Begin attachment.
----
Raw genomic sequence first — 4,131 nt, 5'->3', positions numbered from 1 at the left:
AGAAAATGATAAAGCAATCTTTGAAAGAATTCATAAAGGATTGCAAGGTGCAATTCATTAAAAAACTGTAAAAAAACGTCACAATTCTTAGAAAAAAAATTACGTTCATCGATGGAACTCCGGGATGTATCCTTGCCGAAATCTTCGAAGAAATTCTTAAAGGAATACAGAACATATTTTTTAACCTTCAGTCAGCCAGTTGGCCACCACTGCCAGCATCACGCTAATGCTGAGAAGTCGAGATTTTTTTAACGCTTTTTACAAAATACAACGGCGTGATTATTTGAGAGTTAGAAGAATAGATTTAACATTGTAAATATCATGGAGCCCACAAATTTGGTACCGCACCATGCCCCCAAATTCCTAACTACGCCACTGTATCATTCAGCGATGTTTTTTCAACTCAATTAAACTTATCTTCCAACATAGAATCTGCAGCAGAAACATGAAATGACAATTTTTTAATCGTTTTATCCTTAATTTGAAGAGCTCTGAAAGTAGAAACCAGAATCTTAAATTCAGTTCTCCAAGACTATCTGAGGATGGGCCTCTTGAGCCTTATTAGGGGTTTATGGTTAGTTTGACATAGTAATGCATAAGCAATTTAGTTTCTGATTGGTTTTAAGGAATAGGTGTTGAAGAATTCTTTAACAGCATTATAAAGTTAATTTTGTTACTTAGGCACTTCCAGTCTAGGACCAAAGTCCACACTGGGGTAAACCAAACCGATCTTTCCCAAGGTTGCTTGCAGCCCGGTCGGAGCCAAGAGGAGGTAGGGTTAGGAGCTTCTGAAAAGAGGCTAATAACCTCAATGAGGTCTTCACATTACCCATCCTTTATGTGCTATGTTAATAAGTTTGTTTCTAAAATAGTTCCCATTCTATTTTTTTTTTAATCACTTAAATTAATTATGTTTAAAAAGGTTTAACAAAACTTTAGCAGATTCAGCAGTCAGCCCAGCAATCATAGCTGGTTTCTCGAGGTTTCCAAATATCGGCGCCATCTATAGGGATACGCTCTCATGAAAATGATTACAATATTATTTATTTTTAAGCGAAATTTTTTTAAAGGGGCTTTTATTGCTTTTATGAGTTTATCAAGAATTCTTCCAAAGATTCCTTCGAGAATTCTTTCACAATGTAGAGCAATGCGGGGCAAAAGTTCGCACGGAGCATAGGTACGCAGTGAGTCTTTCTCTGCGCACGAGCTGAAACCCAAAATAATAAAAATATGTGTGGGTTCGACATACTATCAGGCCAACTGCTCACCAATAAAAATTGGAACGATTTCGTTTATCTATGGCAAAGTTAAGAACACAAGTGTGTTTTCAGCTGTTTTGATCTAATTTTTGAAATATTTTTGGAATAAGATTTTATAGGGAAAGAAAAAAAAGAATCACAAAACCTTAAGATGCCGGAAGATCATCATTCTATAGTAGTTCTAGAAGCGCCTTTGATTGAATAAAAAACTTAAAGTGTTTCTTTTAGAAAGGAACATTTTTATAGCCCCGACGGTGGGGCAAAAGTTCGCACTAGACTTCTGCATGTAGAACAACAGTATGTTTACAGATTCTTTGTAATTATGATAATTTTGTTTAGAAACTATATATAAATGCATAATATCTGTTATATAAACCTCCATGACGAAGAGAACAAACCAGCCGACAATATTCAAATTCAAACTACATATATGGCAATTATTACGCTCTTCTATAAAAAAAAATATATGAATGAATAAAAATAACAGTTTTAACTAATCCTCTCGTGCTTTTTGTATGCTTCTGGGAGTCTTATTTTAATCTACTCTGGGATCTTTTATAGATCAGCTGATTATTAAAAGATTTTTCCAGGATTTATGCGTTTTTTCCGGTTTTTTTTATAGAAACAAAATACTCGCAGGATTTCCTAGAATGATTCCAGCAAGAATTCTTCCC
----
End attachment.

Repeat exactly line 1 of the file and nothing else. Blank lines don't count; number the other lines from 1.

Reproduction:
Raw genomic sequence first — 4,131 nt, 5'->3', positions numbered from 1 at the left: